The greatest artists are usually the most polarizing. This is certainly no less true in film, where legendary figures like Michael Haneke and Jean Luc Godard are loathed as much as they are revered. Terrence Malick is one of those luminaries of the medium, the last bastion of the second golden age of American art cinema. The other icons of his generation are either no longer with us or have left their days of maverick artistry behind them, but Malick never stops challenging himself or his audience. Each successive film has plunged further and further into fragmented abstraction in a seemingly insatiable desire to evolve. Enter To the Wonder, a startlingly challenging film despite its inherent simplicity. Love it or hate it, there’s no denying that there’s nothing quite like it in the history of the moving picture –– except, of course, another Malick film.
Neil (Ben Affleck), an American environmental inspector traveling in Europe, and Marina (Olga Kurylenko), a Ukrainian divorcee raising her young daughter alone, meet in Paris and fall in love. But their decision to move to Oklahoma together proves premature, as their once scintillating romance grows terribly cold. When Marina’s visa expires, she is forced to move back to Paris with her daughter, and Neil eventually meets and reconnects with an old flame, Jane (Rachel McAdams). But his new romance with her only lasts until he learns of Marina’s misfortunes. Nearly destitute and with her daughter now living with her father, Marina asks Neil to marry her so she can get her green card. Out of a sense of responsibility, he agrees, and she returns to Oklahoma to live a married life –– a decision they both come to regret.
Since emerging from a twenty year hiatus, Malick’s films have been remarkably vast in narrative scale. In comparison to his work since The Thin Red Line, To the Wonder would seem to evoke the simplicity of his early films of the 70s. But in something as outwardly mundane as a marriage on the rocks, Malick has created a film with immense stylistic and thematic ambition. Framing the romantic hardship between Neil and Marina is the crisis of faith suffered by the local priest (Javier Bardem), whose daily work exposes him to nothing but the lowest of human experiences. The infinite silence from the God whose word he’s been tasked to spread is mirrored in Neil’s own reticence; perhaps God, like Neil and others like him, cannot express their love in ways that can be easily understood. Or perhaps that love was never really there to begin with, and the ephemeral, haunting beauty of the world is just as devoid of meaning as a relationship that never had a leg to stand on.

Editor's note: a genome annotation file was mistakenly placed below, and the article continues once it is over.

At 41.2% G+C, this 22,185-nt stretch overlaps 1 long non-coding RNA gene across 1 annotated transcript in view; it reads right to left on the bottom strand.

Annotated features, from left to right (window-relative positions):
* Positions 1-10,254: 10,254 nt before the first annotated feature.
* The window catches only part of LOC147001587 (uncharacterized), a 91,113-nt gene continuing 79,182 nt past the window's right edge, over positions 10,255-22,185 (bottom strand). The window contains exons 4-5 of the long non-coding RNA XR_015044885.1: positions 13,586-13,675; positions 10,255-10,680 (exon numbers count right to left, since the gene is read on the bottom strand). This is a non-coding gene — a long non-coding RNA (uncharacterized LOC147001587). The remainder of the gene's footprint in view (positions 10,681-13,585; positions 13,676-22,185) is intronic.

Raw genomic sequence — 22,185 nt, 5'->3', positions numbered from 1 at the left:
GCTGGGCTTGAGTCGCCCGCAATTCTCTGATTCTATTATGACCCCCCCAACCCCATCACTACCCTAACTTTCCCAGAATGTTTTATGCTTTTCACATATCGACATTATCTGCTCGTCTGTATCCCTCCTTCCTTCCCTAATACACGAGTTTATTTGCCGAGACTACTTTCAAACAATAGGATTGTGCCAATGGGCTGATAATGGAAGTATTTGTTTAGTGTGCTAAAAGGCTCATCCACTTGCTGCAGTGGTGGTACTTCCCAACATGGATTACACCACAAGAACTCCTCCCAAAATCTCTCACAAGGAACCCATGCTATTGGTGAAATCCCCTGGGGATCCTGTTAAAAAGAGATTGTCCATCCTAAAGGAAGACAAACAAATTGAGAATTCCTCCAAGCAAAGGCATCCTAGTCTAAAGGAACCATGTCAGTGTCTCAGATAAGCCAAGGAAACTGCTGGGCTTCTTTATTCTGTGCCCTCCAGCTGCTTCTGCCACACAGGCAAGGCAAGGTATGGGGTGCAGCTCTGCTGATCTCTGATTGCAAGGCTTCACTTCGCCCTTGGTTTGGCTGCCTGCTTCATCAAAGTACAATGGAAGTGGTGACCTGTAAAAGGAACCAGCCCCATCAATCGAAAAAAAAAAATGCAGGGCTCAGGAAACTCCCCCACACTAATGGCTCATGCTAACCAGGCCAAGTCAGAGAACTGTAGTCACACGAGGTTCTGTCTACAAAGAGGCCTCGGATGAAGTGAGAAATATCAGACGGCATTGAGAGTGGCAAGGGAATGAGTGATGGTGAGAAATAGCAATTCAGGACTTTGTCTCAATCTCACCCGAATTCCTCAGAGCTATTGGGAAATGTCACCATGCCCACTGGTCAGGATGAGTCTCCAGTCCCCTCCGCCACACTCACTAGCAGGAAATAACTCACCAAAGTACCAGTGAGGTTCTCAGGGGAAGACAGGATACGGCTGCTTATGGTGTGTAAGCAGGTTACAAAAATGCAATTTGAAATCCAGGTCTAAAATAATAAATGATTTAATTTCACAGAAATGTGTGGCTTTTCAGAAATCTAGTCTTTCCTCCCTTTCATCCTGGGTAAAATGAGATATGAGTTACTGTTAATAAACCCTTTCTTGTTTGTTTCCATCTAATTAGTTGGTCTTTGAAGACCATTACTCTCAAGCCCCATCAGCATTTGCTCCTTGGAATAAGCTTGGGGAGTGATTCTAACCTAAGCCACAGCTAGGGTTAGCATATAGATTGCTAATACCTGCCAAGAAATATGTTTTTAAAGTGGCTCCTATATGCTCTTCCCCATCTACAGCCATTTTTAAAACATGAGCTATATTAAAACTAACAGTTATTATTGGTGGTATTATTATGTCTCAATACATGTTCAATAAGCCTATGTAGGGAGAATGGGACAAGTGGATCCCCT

These notions are constant threads in his work. Anyone familiar with his oeuvre would instantly recognize the theme of a search for meaning in a cruelly desolate yet stunningly beautiful world, and the visual methods he uses to express it: characters wreathed in natural light spilling from windows, diffused by cloth, refracted in water. Light is an old metaphor for Truth, but the manner in which he elegantly channels and limits light makes Truth resemble Moby Dick: something glimpsed, something sought, but the hunt for it often results in destruction. And yet, the sheer splendor of his imagery suggests that these doomed endeavors are precisely what Malick finds so worthy in humanity. Perhaps it is our willingness to endure tragedy for the hope of an answer to our deepest questions that defines the soul of our species, the thing that separates us from the rest of nature.
But all this musing exists in the gaping spaces of Malick’s narrative, a thing that ultimately proves too much for many audiences to bear. Like Haneke, Malick rarely shows you anything you want to know. But where Haneke eschews character history and psychological context to eliminate all distractions from the central horror he wants you to see, Malick does so to focus on the spaces in between important events. To the Wonder is built from fleeting memories where all else surrounding them have long been forgotten –– disjointed islands of past histories that are impossible to reconstruct beyond a shattered daydream. Important plot points are conveyed in a mere handful of words, never repeated. In the end, you will always be left with far more questions than answers, an experience many will find infuriating, baffling, or just plain boring.
This is exactly the sort of film one can expect from Malick; fans will not be disappointed, detractors will find no redemption, and newcomers aren’t likely to fall somewhere in between. But with a little bit of luck and patience, this film can be endlessly rewarding.